Yet fishing regulations, which among other things set legal catch limits for fishermen and are often based on where fish have been most abundant in the past, have failed to keep up with these geographical changes.
The center of the black sea bass population, for example, is now in New Jersey, hundreds of miles north of where it was in the 1990s, providing the basis for regulators to distribute shares of the catch to the Atlantic states.
Under those rules, North Carolina still has rights to the largest share. The result is a convoluted workaround many fishermen view as nonsensical. Because black sea bass are now harder to find in their state waters, North Carolina fishermen must steam north 10 hours, to where the fish are abundant, to even approach the state’s allocation. Mr. Brown and other New England fishermen, however, whose states have much smaller shares, can legally land only a small fraction of the black sea bass they catch and must throw the rest overboard. And New England states like Maine, where fishermen are beginning to catch black sea bass regularly, have only a tiny allocation and no established fishery.
“Our management system assumes that the ocean has white lines drawn on it, but fish don’t see those lines,” said Malin L. Pinsky, an assistant professor in the department of ecology, evolution and natural resources at Rutgers University, who studies how marine species adapt to climate change. “And our management system is not as nimble as the fish.”
The mismatch between the location of fish and the rules for catching them has pitted recreational fishermen against commercial ones and state against state. It has heightened tensions among fishermen, government regulators and the scientists who advise them and raised questions for fishery managers that have no easy answers.
Reflecting these tensions, Senators Richard Blumenthal and Christopher S. Murphy, both Democrats of Connecticut, noted in a letter to the acting inspector general of the Commerce Department in June that fishermen in their state were experiencing “extreme financial hardship” because the apportionment of resources was so outdated.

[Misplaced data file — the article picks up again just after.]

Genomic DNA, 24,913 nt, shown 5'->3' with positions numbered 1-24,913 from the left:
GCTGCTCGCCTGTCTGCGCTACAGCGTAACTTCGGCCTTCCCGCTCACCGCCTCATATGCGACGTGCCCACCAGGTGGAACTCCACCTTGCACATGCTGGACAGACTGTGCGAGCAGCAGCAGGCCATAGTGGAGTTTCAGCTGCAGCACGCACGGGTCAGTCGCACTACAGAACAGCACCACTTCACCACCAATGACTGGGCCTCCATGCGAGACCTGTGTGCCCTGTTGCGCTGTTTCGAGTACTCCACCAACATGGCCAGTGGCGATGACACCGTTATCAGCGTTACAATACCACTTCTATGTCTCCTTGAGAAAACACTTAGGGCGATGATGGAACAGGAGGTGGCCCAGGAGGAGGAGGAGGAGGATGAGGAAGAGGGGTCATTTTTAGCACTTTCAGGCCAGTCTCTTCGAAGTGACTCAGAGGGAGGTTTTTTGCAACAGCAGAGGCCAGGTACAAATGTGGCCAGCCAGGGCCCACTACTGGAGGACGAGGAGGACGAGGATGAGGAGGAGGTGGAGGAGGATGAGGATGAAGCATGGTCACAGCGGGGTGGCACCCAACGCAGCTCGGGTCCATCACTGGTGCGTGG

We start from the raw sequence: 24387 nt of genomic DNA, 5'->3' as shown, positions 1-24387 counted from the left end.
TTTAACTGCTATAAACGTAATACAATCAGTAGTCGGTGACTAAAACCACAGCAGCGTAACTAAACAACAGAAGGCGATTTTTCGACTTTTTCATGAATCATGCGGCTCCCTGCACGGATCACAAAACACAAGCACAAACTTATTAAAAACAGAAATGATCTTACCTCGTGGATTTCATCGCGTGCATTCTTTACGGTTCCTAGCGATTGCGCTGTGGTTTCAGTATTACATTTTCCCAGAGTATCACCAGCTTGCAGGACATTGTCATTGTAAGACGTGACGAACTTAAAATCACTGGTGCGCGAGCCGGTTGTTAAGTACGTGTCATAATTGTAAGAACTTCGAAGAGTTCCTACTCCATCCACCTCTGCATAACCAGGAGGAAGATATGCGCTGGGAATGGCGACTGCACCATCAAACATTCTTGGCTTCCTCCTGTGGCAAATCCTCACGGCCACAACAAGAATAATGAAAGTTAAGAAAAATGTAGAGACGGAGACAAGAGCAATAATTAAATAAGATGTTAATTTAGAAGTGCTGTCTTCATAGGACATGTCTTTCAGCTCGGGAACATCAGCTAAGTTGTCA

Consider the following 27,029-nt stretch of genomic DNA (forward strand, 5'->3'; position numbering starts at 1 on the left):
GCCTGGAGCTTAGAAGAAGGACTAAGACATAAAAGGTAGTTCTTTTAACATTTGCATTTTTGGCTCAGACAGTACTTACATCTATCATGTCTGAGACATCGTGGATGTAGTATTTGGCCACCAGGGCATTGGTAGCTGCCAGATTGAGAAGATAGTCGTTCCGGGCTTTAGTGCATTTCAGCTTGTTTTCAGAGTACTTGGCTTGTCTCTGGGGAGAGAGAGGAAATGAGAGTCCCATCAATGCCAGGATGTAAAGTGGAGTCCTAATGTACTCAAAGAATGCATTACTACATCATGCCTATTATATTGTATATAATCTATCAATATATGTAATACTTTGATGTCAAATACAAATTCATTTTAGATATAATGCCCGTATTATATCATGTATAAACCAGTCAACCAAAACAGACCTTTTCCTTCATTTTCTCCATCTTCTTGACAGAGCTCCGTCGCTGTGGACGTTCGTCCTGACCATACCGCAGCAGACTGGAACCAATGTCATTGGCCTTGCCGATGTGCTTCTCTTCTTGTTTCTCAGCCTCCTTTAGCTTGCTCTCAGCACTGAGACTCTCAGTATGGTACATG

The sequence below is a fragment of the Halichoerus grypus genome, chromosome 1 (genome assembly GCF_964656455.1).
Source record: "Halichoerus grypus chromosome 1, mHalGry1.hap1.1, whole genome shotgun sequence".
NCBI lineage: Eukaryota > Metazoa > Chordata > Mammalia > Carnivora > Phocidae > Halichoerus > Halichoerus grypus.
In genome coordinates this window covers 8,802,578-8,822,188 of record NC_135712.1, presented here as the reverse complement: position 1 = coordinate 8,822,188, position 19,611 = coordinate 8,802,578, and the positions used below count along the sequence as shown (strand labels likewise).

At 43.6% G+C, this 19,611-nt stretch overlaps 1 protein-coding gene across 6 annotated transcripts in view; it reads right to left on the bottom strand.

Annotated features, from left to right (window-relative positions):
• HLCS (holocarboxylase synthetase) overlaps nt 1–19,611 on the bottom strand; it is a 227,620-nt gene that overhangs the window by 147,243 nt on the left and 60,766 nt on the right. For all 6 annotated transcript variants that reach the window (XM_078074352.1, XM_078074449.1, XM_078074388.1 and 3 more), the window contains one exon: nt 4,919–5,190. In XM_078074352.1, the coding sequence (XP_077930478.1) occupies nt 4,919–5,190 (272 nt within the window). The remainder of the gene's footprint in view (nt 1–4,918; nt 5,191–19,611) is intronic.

“We request that your office investigate how the current system impacts the region’s fishermen and whether the structure should be reformed to bring quota allocations in line with current data on actual fish population distribution,” the senators, joined by Representative Joe Courtney, also a Democrat of Connecticut, wrote. “As species of fish move north, the allocation levels should migrate with them.”
Although such shifts in allocations are possible, said Tom Nies, the executive director of the New England Fishery Management Council, in practice they are difficult to execute.
“If you’re giving fish to somebody, you’re taking them away from somebody else,” Mr. Nies said.
But, he added, fishery managers at state and federal levels are examining ways to take into account the effects of warming ocean temperatures. Those approaches include changes in how permits are structured and giving states with nascent fisheries representation in councils that oversee states where the fish are well-established.
“I would be surprised if you find very many fishermen who will tell you that climate change is not happening,” he said. “I think there’s a clear recognition from everybody that this is a problem, and a lot of people are working on how to address it.”
One approach being actively pursued by scientists and managers is developing methods to incorporate temperature data and other characteristics of the environment into the surveys that regulators use to set fishing quotas.